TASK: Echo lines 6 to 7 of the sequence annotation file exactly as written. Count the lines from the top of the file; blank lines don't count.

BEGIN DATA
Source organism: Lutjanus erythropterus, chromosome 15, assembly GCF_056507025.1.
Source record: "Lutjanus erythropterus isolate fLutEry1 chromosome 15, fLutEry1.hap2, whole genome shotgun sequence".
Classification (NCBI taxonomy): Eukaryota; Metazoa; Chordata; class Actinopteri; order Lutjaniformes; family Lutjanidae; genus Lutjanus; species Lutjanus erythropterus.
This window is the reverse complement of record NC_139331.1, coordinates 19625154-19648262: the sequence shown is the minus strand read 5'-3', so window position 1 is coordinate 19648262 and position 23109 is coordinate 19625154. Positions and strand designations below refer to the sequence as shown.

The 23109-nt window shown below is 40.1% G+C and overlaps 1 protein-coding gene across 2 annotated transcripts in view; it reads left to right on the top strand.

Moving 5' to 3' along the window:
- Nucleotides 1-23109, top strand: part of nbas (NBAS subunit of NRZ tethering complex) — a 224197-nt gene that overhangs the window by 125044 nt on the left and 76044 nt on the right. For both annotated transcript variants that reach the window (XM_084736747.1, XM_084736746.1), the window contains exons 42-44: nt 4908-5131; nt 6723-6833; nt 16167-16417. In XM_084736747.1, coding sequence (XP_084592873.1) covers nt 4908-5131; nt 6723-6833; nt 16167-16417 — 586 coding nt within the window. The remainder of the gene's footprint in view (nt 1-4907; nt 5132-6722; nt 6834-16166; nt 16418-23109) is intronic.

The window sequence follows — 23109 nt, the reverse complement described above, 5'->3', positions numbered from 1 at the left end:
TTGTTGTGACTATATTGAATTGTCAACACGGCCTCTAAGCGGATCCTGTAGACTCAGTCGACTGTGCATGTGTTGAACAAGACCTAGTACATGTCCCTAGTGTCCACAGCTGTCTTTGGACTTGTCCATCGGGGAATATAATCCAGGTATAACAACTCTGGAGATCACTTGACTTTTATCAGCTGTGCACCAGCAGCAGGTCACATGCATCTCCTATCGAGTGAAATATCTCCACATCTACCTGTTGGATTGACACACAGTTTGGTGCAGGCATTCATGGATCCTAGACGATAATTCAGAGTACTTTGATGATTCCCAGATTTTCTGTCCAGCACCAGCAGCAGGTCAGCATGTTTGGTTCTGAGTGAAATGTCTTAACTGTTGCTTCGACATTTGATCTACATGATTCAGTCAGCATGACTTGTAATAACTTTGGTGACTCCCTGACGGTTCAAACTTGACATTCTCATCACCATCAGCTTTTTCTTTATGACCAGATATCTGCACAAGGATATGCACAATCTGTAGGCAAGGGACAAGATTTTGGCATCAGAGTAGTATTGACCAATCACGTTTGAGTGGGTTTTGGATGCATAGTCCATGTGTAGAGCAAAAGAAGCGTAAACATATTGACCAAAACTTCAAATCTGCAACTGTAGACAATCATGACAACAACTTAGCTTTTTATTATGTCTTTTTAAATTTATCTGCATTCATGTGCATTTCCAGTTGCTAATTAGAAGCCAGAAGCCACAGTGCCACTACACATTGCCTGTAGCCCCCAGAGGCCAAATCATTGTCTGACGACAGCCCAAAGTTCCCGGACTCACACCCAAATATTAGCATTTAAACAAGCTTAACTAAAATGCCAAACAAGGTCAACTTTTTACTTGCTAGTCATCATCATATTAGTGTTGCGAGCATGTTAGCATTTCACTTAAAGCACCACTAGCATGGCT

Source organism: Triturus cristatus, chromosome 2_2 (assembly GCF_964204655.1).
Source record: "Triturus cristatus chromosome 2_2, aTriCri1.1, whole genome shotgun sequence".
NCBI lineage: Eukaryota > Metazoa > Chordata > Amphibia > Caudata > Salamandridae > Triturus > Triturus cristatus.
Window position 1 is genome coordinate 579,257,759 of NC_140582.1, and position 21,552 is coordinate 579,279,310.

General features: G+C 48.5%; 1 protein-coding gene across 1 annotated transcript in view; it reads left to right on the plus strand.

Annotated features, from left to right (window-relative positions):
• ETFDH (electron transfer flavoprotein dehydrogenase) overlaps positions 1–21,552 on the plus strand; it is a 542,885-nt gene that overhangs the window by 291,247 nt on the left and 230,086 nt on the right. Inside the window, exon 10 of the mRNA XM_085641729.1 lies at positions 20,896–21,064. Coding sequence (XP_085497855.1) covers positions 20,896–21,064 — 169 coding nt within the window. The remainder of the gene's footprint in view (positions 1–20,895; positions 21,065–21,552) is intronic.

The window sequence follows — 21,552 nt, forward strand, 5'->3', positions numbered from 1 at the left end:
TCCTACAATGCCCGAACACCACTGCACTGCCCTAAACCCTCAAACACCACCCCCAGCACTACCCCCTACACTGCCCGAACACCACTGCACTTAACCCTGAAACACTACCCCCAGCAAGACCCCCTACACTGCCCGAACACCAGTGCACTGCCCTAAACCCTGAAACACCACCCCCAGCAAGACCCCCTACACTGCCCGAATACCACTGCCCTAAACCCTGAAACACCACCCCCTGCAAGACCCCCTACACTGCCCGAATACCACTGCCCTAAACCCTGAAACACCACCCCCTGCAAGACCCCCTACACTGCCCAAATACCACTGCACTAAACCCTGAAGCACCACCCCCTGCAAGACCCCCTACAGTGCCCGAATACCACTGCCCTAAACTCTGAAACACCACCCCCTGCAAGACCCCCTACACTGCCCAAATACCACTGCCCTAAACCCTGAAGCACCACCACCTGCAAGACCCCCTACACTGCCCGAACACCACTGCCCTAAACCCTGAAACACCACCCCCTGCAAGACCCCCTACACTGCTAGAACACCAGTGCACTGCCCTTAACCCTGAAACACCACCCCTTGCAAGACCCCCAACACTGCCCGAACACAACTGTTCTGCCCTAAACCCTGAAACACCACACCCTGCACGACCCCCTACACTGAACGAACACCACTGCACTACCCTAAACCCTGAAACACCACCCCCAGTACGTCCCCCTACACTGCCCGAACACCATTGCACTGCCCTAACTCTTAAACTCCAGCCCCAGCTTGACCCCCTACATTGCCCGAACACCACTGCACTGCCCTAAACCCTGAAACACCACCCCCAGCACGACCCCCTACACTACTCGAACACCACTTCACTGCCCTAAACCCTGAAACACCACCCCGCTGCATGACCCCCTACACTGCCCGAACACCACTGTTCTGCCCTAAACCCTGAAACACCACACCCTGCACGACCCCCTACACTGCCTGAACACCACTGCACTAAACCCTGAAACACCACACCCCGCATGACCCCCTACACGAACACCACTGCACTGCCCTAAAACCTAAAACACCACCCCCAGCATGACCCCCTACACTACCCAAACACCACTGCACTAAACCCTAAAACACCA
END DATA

Moving 5' to 3' along the window:
- Nucleotides 1-23109, top strand: part of nbas (NBAS subunit of NRZ tethering complex) — a 224197-nt gene that overhangs the window by 125044 nt on the left and 76044 nt on the right. For both annotated transcript variants that reach the window (XM_084736747.1, XM_084736746.1), the window contains exons 42-44: nt 4908-5131; nt 6723-6833; nt 16167-16417. In XM_084736747.1, coding sequence (XP_084592873.1) covers nt 4908-5131; nt 6723-6833; nt 16167-16417 — 586 coding nt within the window. The remainder of the gene's footprint in view (nt 1-4907; nt 5132-6722; nt 6834-16166; nt 16418-23109) is intronic.